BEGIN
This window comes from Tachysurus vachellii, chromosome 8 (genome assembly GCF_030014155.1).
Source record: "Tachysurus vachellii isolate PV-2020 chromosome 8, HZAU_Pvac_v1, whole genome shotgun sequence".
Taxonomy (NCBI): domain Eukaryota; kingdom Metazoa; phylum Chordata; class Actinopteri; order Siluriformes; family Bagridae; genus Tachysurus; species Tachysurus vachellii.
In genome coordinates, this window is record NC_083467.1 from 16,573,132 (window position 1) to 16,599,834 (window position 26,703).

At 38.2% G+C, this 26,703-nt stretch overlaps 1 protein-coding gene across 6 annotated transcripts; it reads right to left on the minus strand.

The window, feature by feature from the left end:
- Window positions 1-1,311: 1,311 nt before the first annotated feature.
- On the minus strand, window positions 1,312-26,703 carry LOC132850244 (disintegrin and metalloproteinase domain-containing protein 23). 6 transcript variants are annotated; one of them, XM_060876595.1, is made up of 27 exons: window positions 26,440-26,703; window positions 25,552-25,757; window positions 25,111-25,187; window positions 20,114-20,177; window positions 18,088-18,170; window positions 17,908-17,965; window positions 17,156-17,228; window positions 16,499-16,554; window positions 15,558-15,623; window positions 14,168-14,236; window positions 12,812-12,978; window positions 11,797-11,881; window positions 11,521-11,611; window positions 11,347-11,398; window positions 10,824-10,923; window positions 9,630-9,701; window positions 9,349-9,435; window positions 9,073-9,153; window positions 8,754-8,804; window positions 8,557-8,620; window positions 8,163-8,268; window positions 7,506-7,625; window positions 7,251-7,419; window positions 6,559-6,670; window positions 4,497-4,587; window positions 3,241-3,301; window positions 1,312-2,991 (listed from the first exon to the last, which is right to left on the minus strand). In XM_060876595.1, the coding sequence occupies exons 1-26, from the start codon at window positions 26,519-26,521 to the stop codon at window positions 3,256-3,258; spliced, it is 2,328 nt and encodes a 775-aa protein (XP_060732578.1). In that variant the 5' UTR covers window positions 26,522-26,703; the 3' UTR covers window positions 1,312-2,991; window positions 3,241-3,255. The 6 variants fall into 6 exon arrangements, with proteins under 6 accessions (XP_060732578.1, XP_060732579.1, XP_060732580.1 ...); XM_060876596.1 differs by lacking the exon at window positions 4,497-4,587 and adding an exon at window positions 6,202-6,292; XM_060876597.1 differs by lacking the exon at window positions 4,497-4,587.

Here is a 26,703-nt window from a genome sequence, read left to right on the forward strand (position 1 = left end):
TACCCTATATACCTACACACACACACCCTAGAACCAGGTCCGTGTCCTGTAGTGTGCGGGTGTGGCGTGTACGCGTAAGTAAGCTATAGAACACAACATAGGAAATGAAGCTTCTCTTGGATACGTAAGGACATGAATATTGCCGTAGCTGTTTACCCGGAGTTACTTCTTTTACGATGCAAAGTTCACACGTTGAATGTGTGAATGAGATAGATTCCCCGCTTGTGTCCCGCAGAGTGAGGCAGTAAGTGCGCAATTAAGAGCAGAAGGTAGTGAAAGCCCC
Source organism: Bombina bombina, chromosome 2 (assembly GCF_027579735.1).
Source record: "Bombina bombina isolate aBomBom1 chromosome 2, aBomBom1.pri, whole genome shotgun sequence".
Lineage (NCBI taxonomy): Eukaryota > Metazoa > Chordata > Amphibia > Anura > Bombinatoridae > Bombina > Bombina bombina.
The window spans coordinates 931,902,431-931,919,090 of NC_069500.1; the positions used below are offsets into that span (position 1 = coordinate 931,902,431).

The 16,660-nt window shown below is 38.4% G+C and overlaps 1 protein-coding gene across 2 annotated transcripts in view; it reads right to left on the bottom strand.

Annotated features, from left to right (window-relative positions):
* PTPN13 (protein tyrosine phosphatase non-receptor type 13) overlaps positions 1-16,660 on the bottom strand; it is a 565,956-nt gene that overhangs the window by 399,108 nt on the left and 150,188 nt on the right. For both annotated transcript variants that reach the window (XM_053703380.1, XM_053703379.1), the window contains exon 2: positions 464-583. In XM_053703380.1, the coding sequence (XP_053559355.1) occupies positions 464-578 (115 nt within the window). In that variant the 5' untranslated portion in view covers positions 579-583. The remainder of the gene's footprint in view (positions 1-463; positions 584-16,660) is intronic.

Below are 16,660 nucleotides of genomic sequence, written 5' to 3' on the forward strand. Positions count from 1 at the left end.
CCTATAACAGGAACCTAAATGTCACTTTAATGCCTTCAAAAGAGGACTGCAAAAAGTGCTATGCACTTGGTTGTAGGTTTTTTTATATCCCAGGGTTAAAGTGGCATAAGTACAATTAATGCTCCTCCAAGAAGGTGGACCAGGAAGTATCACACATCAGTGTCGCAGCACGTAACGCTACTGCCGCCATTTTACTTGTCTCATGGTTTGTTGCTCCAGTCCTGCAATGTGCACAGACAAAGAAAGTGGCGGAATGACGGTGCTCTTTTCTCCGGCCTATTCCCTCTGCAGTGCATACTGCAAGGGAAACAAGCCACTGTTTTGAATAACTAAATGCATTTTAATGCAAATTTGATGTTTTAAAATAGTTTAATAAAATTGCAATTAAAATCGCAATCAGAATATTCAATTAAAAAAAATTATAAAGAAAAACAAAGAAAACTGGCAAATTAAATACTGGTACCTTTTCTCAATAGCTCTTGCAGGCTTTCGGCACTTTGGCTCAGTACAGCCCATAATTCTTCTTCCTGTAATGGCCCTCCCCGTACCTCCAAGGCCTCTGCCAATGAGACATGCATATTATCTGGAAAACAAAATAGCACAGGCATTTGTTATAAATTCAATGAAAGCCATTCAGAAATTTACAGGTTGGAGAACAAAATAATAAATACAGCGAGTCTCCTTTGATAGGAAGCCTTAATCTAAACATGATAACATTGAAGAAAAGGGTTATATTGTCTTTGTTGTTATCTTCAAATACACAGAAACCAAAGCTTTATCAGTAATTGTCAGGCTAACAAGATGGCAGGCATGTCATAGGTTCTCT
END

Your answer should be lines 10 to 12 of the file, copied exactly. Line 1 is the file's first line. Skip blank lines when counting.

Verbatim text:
TACCCTATATACCTACACACACACACCCTAGAACCAGGTCCGTGTCCTGTAGTGTGCGGGTGTGGCGTGTACGCGTAAGTAAGCTATAGAACACAACATAGGAAATGAAGCTTCTCTTGGATACGTAAGGACATGAATATTGCCGTAGCTGTTTACCCGGAGTTACTTCTTTTACGATGCAAAGTTCACACGTTGAATGTGTGAATGAGATAGATTCCCCGCTTGTGTCCCGCAGAGTGAGGCAGTAAGTGCGCAATTAAGAGCAGAAGGTAGTGAAAGCCCC
Source organism: Bombina bombina, chromosome 2 (assembly GCF_027579735.1).
Source record: "Bombina bombina isolate aBomBom1 chromosome 2, aBomBom1.pri, whole genome shotgun sequence".